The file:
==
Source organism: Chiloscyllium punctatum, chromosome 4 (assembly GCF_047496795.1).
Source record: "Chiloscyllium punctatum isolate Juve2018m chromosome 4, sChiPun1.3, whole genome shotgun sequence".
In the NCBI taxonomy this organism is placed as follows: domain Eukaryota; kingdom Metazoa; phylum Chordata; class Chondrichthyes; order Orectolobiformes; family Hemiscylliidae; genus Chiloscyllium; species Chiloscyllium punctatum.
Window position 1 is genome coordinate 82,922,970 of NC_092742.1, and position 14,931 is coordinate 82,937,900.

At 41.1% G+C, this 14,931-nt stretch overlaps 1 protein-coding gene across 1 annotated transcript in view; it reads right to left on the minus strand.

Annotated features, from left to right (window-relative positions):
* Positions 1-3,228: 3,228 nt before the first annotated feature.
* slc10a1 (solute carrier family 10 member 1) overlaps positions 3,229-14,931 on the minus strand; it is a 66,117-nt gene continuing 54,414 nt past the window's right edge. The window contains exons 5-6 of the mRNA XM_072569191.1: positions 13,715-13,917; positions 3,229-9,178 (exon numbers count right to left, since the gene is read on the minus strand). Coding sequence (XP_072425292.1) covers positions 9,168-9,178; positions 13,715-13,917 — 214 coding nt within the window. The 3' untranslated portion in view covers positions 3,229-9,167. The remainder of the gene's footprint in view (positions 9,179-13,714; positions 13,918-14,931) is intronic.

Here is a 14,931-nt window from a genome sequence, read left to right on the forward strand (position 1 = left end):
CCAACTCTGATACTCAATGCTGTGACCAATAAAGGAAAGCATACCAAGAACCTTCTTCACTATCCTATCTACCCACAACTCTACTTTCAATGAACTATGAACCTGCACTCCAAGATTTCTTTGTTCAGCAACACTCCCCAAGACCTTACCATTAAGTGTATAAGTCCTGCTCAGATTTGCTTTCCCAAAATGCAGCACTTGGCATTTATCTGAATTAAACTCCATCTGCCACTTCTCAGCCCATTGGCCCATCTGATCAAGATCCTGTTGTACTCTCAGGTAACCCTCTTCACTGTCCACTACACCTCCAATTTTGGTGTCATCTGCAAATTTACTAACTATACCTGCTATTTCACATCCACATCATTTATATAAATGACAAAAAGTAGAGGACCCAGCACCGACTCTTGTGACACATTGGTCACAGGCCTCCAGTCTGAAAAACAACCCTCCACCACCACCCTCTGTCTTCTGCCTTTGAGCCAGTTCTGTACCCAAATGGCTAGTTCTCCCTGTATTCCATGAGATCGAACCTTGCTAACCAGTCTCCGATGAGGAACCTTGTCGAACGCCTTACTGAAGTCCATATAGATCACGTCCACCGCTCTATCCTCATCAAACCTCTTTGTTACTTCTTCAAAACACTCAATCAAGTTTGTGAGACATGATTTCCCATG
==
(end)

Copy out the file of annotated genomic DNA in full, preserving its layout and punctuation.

Source organism: Chiloscyllium punctatum, chromosome 4 (assembly GCF_047496795.1).
Source record: "Chiloscyllium punctatum isolate Juve2018m chromosome 4, sChiPun1.3, whole genome shotgun sequence".
In the NCBI taxonomy this organism is placed as follows: domain Eukaryota; kingdom Metazoa; phylum Chordata; class Chondrichthyes; order Orectolobiformes; family Hemiscylliidae; genus Chiloscyllium; species Chiloscyllium punctatum.
Window position 1 is genome coordinate 82,922,970 of NC_092742.1, and position 14,931 is coordinate 82,937,900.

At 41.1% G+C, this 14,931-nt stretch overlaps 1 protein-coding gene across 1 annotated transcript in view; it reads right to left on the minus strand.

Annotated features, from left to right (window-relative positions):
* Positions 1-3,228: 3,228 nt before the first annotated feature.
* slc10a1 (solute carrier family 10 member 1) overlaps positions 3,229-14,931 on the minus strand; it is a 66,117-nt gene continuing 54,414 nt past the window's right edge. The window contains exons 5-6 of the mRNA XM_072569191.1: positions 13,715-13,917; positions 3,229-9,178 (exon numbers count right to left, since the gene is read on the minus strand). Coding sequence (XP_072425292.1) covers positions 9,168-9,178; positions 13,715-13,917 — 214 coding nt within the window. The 3' untranslated portion in view covers positions 3,229-9,167. The remainder of the gene's footprint in view (positions 9,179-13,714; positions 13,918-14,931) is intronic.

Here is a 14,931-nt window from a genome sequence, read left to right on the forward strand (position 1 = left end):
CCAACTCTGATACTCAATGCTGTGACCAATAAAGGAAAGCATACCAAGAACCTTCTTCACTATCCTATCTACCCACAACTCTACTTTCAATGAACTATGAACCTGCACTCCAAGATTTCTTTGTTCAGCAACACTCCCCAAGACCTTACCATTAAGTGTATAAGTCCTGCTCAGATTTGCTTTCCCAAAATGCAGCACTTGGCATTTATCTGAATTAAACTCCATCTGCCACTTCTCAGCCCATTGGCCCATCTGATCAAGATCCTGTTGTACTCTCAGGTAACCCTCTTCACTGTCCACTACACCTCCAATTTTGGTGTCATCTGCAAATTTACTAACTATACCTGCTATTTCACATCCACATCATTTATATAAATGACAAAAAGTAGAGGACCCAGCACCGACTCTTGTGACACATTGGTCACAGGCCTCCAGTCTGAAAAACAACCCTCCACCACCACCCTCTGTCTTCTGCCTTTGAGCCAGTTCTGTACCCAAATGGCTAGTTCTCCCTGTATTCCATGAGATCGAACCTTGCTAACCAGTCTCCGATGAGGAACCTTGTCGAACGCCTTACTGAAGTCCATATAGATCACGTCCACCGCTCTATCCTCATCAAACCTCTTTGTTACTTCTTCAAAACACTCAATCAAGTTTGTGAGACATGATTTCCCATG